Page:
Fantasia 2014 Review: IN ORDER OF DISAPPEARANCE Is Cold, Wry, Excellent
Yet audiences, it seems, sometimes take his talents for granted. Sure, he's received a share of plaudits, but for an actor with such range and sensitivity I think he's deserving of being considered in the absolute upper echelon of performers.
Perhaps one reason that he doesn't quite get the respect of some of his peers is that he's unafraid to balance doing art house cinema with mainstream action fare. Skarsgård is comfortable as the everyman as he is the tortured soul, and gives dignity to even the most two dimensional of comic book characters.
In Order of Disappearance is a powerful showcase for Skarsgård's prodigious talent, a delightful mélange of the arty and the accessible. Ostensibly a revenge thriller that Liam Neeson seems to have a strangehold on, the film is stylish, energetic, and above all bleakly, almost caustically humorous.
The comedic elements in the film are as dark as a winter Scandanavian night, and serve to buttress the archetypical tale of betrayal and revenge. The humour never overwhelms the piece, nor does it distract from the brutality and sense of loss that's fueling the narrative.
Sure, the plot can be summed up as "Mr. Plow battles some gangsters", but like many of the best Scandinavian thrillers (think Headhunters) there's a hell of a lot more going on below the surface. The film spends as much time focusing on character moments as it does on any of the kinetic action sequences, and there's not a scene where we don't fully understand (and even in moments of barbarity sympathize with) the actions of the characters.
The existential angst that runs throughout is palpable, and the frigid and stark locale perfect for this monochromatic tale of monomania. Yet like the lunar-like landscape of the Norwegian countryside, the subtleties are in the minor variations of terrain, the ups and downs that delineate the shades of moral greyness that the film effectively sketches.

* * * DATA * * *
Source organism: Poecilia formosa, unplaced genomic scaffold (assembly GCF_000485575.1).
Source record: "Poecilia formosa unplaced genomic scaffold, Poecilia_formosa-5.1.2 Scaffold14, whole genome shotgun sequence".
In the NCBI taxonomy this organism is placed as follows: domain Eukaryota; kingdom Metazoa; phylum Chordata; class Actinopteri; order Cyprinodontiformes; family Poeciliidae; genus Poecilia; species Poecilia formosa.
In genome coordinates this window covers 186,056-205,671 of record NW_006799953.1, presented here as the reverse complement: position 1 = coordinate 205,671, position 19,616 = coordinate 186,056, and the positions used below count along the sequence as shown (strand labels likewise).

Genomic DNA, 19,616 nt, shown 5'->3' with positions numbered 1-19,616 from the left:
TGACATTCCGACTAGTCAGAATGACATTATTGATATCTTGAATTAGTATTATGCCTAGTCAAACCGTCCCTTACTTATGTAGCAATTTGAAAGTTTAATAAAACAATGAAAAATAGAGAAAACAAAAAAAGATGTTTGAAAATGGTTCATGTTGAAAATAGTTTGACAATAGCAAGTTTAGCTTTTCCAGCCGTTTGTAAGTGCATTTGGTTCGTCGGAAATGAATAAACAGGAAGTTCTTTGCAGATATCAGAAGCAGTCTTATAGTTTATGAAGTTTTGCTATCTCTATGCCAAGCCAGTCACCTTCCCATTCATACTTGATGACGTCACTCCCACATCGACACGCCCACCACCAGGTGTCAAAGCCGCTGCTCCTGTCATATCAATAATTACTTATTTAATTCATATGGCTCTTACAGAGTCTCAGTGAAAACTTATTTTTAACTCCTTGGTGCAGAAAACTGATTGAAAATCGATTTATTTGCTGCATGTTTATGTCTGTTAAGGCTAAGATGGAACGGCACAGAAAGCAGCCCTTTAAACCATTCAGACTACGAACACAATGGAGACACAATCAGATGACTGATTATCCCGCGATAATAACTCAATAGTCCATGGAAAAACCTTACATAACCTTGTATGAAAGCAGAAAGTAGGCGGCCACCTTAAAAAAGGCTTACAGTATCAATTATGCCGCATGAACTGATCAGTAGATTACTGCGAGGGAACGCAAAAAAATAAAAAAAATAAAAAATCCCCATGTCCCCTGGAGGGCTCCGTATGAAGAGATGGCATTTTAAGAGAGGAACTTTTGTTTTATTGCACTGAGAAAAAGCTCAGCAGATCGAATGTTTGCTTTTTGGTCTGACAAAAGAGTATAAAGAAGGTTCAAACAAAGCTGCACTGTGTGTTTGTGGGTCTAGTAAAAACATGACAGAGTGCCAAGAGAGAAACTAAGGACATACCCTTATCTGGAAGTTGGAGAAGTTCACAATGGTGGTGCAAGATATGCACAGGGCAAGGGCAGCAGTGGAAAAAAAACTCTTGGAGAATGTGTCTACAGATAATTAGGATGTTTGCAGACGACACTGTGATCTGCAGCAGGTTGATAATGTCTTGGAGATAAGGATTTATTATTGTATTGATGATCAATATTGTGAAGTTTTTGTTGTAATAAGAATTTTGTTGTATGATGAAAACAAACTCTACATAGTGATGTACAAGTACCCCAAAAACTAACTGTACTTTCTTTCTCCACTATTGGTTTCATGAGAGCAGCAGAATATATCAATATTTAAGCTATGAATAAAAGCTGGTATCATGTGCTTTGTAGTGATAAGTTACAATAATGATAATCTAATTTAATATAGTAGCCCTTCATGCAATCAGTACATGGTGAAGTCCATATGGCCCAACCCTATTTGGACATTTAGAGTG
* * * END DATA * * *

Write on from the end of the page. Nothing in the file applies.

Skarsgård is joined by a wonderful ensemble that includes Bruno Ganz (another treasured performer), and an absolute pitch perfect turn by Kon-Tiki's Pål Sverre Valheim Hagen. Hagen's role as Greven is the stuff of genre heaven, a slick and stylish villain, a vegan gang boss with an aversion to Froot Loops. It's the loppiness of this role that provides the arch humour, yet it never goes far away from a real sense of menace and taught anger behind his elongated frame.
As the story proceeds apace with its procedural intent, there's a kind of catharsis every time a name is checked off as per the dictum of the film's title. Its this incessancy that gives the film its energy, but also its boundaries. Rather than delving off into a myriad of directions, the film remains focused and deliberate, a credit to excellent story telling and effective direction by hans Petter Molland.
In Order of Disappearance may not immediately hook general audiences, but it's an exceptional film well work seeking out, among the best of a long line of exceptional Scandinavian thrillers. With stellar performances from Stellan and co., and a pitch-perfect tone from a well crafted script, this is a smart and entertaining film worthy of attention.